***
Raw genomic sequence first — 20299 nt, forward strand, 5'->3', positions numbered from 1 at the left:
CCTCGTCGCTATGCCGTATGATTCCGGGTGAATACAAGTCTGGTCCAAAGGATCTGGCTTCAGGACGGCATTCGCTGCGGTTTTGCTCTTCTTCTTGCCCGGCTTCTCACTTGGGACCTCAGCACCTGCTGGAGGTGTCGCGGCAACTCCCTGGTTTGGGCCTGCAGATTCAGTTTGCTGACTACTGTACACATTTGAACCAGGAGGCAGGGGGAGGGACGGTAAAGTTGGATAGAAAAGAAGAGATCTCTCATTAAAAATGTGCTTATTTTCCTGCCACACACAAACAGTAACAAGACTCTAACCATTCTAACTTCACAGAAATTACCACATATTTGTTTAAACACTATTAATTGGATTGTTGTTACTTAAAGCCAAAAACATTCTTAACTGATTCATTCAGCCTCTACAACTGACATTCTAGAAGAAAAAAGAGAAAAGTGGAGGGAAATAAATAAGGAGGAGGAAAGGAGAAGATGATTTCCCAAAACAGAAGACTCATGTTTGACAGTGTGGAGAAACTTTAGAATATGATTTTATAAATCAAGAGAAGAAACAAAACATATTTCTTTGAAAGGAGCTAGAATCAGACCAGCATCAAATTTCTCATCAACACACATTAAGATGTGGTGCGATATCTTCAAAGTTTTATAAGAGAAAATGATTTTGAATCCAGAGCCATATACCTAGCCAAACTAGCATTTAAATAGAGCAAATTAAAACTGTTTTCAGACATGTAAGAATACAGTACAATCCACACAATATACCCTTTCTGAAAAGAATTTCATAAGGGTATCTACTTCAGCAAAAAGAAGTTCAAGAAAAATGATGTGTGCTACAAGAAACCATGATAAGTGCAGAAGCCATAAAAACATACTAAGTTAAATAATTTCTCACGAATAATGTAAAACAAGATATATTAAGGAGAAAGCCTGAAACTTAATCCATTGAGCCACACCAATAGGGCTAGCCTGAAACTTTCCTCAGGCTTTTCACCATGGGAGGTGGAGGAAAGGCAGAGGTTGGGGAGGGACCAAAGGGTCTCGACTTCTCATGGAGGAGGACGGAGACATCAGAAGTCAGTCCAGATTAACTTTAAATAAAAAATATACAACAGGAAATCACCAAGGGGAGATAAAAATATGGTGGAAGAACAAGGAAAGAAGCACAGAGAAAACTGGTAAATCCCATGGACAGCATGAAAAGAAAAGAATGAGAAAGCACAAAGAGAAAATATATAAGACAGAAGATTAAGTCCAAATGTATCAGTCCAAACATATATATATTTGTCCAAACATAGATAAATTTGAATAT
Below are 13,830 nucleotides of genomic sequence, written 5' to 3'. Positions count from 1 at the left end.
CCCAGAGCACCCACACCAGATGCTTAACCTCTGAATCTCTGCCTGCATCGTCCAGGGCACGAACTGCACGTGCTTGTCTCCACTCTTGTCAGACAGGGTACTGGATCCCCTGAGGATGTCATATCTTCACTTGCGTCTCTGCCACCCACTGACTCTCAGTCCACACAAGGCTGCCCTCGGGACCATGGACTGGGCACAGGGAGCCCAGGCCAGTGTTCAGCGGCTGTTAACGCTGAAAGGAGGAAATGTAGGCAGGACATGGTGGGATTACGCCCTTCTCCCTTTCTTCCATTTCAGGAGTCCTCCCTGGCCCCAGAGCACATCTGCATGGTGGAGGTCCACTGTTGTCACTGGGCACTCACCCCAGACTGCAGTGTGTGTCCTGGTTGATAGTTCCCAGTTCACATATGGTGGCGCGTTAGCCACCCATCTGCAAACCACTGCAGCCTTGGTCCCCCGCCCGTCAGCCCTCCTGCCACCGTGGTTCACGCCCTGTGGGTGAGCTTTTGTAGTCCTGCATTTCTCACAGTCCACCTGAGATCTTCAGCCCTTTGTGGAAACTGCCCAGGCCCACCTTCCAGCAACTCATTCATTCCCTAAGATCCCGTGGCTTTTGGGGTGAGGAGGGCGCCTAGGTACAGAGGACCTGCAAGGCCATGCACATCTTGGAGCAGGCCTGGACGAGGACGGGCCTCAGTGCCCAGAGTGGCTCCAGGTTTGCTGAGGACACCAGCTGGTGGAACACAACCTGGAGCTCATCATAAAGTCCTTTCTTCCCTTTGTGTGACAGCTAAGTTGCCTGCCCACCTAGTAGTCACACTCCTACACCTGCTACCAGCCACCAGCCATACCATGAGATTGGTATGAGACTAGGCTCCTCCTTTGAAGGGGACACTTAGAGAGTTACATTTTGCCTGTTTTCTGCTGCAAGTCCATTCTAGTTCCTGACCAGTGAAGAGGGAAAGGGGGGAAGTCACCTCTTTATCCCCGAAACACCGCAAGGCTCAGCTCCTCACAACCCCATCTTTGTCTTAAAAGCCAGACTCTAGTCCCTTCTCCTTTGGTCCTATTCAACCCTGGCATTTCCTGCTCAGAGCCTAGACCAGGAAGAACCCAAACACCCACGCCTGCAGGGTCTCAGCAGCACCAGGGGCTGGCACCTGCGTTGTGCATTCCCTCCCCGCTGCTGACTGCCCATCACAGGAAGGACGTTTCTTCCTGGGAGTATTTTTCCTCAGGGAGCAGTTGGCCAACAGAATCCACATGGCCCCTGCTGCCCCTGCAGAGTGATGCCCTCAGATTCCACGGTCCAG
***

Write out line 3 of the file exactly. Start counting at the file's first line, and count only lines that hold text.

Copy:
Below are 13,830 nucleotides of genomic sequence, written 5' to 3'. Positions count from 1 at the left end.